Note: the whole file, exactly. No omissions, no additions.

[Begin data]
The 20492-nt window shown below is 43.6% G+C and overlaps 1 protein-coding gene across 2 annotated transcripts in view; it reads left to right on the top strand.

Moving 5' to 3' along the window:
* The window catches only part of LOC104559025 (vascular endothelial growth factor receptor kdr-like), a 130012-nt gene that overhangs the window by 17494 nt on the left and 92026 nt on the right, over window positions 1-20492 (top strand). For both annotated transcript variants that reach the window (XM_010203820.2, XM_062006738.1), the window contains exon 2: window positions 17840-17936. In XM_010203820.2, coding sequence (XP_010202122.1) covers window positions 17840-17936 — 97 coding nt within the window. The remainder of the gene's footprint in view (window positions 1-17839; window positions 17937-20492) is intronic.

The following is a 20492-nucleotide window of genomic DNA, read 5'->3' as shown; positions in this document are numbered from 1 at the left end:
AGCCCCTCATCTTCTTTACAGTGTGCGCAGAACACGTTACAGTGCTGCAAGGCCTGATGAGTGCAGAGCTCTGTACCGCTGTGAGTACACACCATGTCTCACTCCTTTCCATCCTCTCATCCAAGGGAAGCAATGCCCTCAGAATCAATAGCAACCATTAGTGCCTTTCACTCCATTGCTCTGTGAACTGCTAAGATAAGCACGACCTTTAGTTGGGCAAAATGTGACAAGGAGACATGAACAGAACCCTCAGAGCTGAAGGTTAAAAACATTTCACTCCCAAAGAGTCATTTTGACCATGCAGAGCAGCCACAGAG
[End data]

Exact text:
The 20492-nt window shown below is 43.6% G+C and overlaps 1 protein-coding gene across 2 annotated transcripts in view; it reads left to right on the top strand.

Moving 5' to 3' along the window:
* The window catches only part of LOC104559025 (vascular endothelial growth factor receptor kdr-like), a 130012-nt gene that overhangs the window by 17494 nt on the left and 92026 nt on the right, over window positions 1-20492 (top strand). For both annotated transcript variants that reach the window (XM_010203820.2, XM_062006738.1), the window contains exon 2: window positions 17840-17936. In XM_010203820.2, coding sequence (XP_010202122.1) covers window positions 17840-17936 — 97 coding nt within the window. The remainder of the gene's footprint in view (window positions 1-17839; window positions 17937-20492) is intronic.

The following is a 20492-nucleotide window of genomic DNA, read 5'->3' as shown; positions in this document are numbered from 1 at the left end:
AGCCCCTCATCTTCTTTACAGTGTGCGCAGAACACGTTACAGTGCTGCAAGGCCTGATGAGTGCAGAGCTCTGTACCGCTGTGAGTACACACCATGTCTCACTCCTTTCCATCCTCTCATCCAAGGGAAGCAATGCCCTCAGAATCAATAGCAACCATTAGTGCCTTTCACTCCATTGCTCTGTGAACTGCTAAGATAAGCACGACCTTTAGTTGGGCAAAATGTGACAAGGAGACATGAACAGAACCCTCAGAGCTGAAGGTTAAAAACATTTCACTCCCAAAGAGTCATTTTGACCATGCAGAGCAGCCACAGAG